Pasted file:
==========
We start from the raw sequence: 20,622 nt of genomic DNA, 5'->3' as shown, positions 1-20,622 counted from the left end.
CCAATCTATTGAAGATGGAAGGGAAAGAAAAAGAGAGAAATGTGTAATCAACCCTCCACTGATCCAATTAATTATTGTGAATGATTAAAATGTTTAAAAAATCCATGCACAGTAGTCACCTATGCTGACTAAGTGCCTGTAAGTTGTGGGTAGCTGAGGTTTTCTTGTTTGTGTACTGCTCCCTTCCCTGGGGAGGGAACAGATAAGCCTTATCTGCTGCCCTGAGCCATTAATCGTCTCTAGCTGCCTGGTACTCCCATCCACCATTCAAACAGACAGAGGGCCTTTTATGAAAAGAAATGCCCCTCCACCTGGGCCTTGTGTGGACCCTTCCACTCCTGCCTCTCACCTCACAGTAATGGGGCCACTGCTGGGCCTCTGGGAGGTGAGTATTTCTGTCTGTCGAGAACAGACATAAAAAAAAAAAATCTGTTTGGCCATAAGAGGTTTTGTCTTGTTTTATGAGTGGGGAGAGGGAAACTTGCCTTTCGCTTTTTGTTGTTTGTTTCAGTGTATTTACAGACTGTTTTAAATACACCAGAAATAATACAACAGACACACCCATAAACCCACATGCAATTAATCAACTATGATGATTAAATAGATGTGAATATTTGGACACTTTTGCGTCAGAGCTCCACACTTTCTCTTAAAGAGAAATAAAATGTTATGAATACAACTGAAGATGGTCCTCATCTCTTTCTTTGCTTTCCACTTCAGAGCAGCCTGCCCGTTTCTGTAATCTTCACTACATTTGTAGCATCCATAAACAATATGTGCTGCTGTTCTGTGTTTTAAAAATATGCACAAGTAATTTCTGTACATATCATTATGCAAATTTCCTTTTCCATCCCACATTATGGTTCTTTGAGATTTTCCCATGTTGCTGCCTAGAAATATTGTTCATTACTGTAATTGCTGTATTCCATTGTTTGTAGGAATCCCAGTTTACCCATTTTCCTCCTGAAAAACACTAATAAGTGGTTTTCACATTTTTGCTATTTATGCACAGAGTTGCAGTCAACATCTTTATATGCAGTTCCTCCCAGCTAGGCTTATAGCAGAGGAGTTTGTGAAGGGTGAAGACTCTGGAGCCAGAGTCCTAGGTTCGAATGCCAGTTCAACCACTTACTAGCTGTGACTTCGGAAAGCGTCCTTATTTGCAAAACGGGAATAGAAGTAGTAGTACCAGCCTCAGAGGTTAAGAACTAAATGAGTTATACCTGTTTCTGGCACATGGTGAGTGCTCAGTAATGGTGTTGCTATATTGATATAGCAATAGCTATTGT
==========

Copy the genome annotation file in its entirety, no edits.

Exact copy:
We start from the raw sequence: 20,622 nt of genomic DNA, 5'->3' as shown, positions 1-20,622 counted from the left end.
CCAATCTATTGAAGATGGAAGGGAAAGAAAAAGAGAGAAATGTGTAATCAACCCTCCACTGATCCAATTAATTATTGTGAATGATTAAAATGTTTAAAAAATCCATGCACAGTAGTCACCTATGCTGACTAAGTGCCTGTAAGTTGTGGGTAGCTGAGGTTTTCTTGTTTGTGTACTGCTCCCTTCCCTGGGGAGGGAACAGATAAGCCTTATCTGCTGCCCTGAGCCATTAATCGTCTCTAGCTGCCTGGTACTCCCATCCACCATTCAAACAGACAGAGGGCCTTTTATGAAAAGAAATGCCCCTCCACCTGGGCCTTGTGTGGACCCTTCCACTCCTGCCTCTCACCTCACAGTAATGGGGCCACTGCTGGGCCTCTGGGAGGTGAGTATTTCTGTCTGTCGAGAACAGACATAAAAAAAAAAAATCTGTTTGGCCATAAGAGGTTTTGTCTTGTTTTATGAGTGGGGAGAGGGAAACTTGCCTTTCGCTTTTTGTTGTTTGTTTCAGTGTATTTACAGACTGTTTTAAATACACCAGAAATAATACAACAGACACACCCATAAACCCACATGCAATTAATCAACTATGATGATTAAATAGATGTGAATATTTGGACACTTTTGCGTCAGAGCTCCACACTTTCTCTTAAAGAGAAATAAAATGTTATGAATACAACTGAAGATGGTCCTCATCTCTTTCTTTGCTTTCCACTTCAGAGCAGCCTGCCCGTTTCTGTAATCTTCACTACATTTGTAGCATCCATAAACAATATGTGCTGCTGTTCTGTGTTTTAAAAATATGCACAAGTAATTTCTGTACATATCATTATGCAAATTTCCTTTTCCATCCCACATTATGGTTCTTTGAGATTTTCCCATGTTGCTGCCTAGAAATATTGTTCATTACTGTAATTGCTGTATTCCATTGTTTGTAGGAATCCCAGTTTACCCATTTTCCTCCTGAAAAACACTAATAAGTGGTTTTCACATTTTTGCTATTTATGCACAGAGTTGCAGTCAACATCTTTATATGCAGTTCCTCCCAGCTAGGCTTATAGCAGAGGAGTTTGTGAAGGGTGAAGACTCTGGAGCCAGAGTCCTAGGTTCGAATGCCAGTTCAACCACTTACTAGCTGTGACTTCGGAAAGCGTCCTTATTTGCAAAACGGGAATAGAAGTAGTAGTACCAGCCTCAGAGGTTAAGAACTAAATGAGTTATACCTGTTTCTGGCACATGGTGAGTGCTCAGTAATGGTGTTGCTATATTGATATAGCAATAGCTATTGT